The service is coming to an end now. I imagine the relief of the friends and family. It’s that moment when you know you have just about got through it and you absolutely know you can’t take any more. 

I jot down: ‘The smallest choristers in their black armbands. The soldiers coming to collect the Queen. I suddenly think this the last time we will see her.’

I stop writing then because there is some more crying.

And then we are outside, into the gentle sunshine. ‘All the sailors wait with their heads bowed. The Yeomen of the Guard are lined up too and soldiers in scarlet tunics and plumed hats. All the hearse bearers are given their bearskins back.’

That last detail struck me, I don’t know why. There were two soldiers whose job it was to hold on to the bearskins of the bearer party - for that is what they are called, as their leader shouts out his orders: ‘Bearer party, stand! Bearer party, turn!’ - and they go slowly down the line, returning the hats - ‘Bearer party, hats on!’ - to each man. The most important, weighty part of their job is over now, and they can feel proud that they fulfilled it with perfect dignity. (I think: I hope their mums are proud of them. They had a heavy burden to bear, literally and metaphorically.)

I don’t know what I expected, but the procession somehow takes me by surprise. I write:

‘The band plays and Big Ben chimes and guns go off in the park. And suddenly, from nowhere, all the armed forces fill the streets.’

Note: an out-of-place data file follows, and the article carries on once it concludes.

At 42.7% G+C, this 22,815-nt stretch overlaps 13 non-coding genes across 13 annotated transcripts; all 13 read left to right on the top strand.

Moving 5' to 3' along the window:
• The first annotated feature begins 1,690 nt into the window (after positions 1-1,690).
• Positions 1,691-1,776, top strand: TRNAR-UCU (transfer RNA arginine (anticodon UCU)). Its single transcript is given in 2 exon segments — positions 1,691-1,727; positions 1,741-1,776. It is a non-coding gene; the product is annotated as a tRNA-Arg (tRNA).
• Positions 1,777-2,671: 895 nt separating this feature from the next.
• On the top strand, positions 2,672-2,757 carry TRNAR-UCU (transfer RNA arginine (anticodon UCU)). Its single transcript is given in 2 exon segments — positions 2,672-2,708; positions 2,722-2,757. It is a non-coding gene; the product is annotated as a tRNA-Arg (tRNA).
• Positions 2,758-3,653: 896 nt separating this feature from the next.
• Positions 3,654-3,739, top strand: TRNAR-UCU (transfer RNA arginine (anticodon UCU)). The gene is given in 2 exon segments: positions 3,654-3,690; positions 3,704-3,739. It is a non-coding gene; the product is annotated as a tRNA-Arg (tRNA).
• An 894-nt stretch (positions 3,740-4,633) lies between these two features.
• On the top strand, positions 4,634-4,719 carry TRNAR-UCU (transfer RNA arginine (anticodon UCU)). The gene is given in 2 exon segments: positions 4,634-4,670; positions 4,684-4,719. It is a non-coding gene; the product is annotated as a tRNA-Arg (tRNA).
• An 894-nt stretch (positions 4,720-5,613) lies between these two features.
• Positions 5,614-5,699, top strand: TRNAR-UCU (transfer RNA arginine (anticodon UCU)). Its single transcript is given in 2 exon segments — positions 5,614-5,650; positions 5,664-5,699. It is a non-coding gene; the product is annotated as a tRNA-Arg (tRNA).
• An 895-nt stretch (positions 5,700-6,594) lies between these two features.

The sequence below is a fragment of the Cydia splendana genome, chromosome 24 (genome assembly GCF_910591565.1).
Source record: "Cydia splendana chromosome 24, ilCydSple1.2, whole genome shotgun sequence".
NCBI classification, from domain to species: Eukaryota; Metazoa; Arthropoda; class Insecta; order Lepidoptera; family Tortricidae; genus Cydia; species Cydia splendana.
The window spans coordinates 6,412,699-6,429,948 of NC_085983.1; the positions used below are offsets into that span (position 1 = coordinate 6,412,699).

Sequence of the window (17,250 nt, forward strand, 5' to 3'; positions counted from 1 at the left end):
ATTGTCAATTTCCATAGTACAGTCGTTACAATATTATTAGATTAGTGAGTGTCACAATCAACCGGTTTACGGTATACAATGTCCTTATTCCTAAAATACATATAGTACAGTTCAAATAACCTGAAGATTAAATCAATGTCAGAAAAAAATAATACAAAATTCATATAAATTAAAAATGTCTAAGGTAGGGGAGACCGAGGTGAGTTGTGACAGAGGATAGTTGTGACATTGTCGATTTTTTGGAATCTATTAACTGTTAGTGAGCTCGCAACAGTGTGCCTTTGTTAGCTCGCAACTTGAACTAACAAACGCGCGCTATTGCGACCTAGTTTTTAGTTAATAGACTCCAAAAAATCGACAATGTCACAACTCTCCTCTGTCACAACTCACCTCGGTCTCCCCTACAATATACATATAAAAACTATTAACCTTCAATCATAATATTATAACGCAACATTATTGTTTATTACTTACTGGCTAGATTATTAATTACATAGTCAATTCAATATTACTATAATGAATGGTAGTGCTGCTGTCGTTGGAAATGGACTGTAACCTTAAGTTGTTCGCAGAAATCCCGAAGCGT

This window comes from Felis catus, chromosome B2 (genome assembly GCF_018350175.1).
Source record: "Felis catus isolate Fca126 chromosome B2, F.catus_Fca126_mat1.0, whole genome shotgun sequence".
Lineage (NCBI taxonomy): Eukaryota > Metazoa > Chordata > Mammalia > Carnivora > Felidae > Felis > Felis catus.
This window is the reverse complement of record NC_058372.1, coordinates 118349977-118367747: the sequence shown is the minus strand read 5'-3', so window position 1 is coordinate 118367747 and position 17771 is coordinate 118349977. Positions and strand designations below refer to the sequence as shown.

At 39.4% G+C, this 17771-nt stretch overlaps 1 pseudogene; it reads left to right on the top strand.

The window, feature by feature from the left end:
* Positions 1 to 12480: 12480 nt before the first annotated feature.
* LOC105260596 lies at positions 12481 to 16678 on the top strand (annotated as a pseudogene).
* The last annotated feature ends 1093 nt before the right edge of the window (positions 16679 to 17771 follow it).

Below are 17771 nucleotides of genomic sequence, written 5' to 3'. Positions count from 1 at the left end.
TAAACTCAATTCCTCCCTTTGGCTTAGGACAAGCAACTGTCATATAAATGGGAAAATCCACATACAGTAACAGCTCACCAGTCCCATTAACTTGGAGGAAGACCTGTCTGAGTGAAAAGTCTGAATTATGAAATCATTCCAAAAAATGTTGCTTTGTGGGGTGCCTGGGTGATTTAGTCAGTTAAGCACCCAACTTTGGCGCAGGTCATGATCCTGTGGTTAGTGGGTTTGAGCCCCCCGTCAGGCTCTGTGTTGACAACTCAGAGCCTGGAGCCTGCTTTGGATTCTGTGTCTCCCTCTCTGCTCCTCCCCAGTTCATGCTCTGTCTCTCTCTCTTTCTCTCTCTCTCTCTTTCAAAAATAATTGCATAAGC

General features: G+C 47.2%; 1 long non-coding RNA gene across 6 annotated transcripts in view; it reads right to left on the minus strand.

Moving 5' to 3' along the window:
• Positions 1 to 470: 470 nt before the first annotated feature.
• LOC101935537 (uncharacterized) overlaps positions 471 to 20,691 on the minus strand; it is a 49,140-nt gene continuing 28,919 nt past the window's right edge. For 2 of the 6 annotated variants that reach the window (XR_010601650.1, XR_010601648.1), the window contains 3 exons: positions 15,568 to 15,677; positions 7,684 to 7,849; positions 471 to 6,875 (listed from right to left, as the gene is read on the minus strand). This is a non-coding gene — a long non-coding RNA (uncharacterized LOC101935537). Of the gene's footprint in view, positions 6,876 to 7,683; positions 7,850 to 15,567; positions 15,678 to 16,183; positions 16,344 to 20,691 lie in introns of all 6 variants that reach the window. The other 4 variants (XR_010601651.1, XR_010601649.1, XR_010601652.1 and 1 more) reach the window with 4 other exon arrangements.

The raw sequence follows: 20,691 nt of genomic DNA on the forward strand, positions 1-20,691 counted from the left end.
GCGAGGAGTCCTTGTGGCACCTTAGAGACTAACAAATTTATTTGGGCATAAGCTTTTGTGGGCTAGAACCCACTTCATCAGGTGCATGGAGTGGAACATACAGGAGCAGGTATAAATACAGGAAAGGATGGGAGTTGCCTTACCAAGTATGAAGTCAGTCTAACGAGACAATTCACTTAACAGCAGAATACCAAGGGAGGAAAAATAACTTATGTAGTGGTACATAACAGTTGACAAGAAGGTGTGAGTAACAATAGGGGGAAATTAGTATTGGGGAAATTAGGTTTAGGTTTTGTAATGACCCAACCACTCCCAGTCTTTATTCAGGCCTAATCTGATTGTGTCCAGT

It does seem from out of nowhere. All the forces are moving and I wonder where they were waiting. (Hidden in the trees?) To my absurd delight, they are led by four Mounties, on the sleekest black horses you ever saw. The horses are calm and perfectly trained and walk easily in time, as if they have no idea that they are taking part in the biggest moment of their life. Of course, they are horses, so they do have no idea. If their humans want them to walk down city streets filled with flags and silent humans and marching people in uniform, that is what they will do. I think of their goodness and willingness, and am moved.

I write to a WhatsApp group of old friends, all of whom are watching, ‘The Mounties! I did not expect the Mounties!’

I’m not sure why they give me such a jolt of joy. The Mounties live in my imagination from childhood days. There must have been a book I read about them or something. I have no idea really what they do or how they are seen in their native Canada, but they are an enduring symbol of wonder to me and have been since I was a little girl.

There is a gap then, as I was watching with such rapt attention that I stopped writing for a while. I gazed and gazed and gazed.

Then: ‘The veterans lower their standards as the Queen passes the Cenotaph. The forces are all walking with their arms reversed, as a sign of mourning.’

I find both of these sights impossibly moving.

‘The parade comes up the Mall, which is lined with huge Union flags, and right up at the front, showing the Mounties the way, are gleaming, imperturbable police horses.’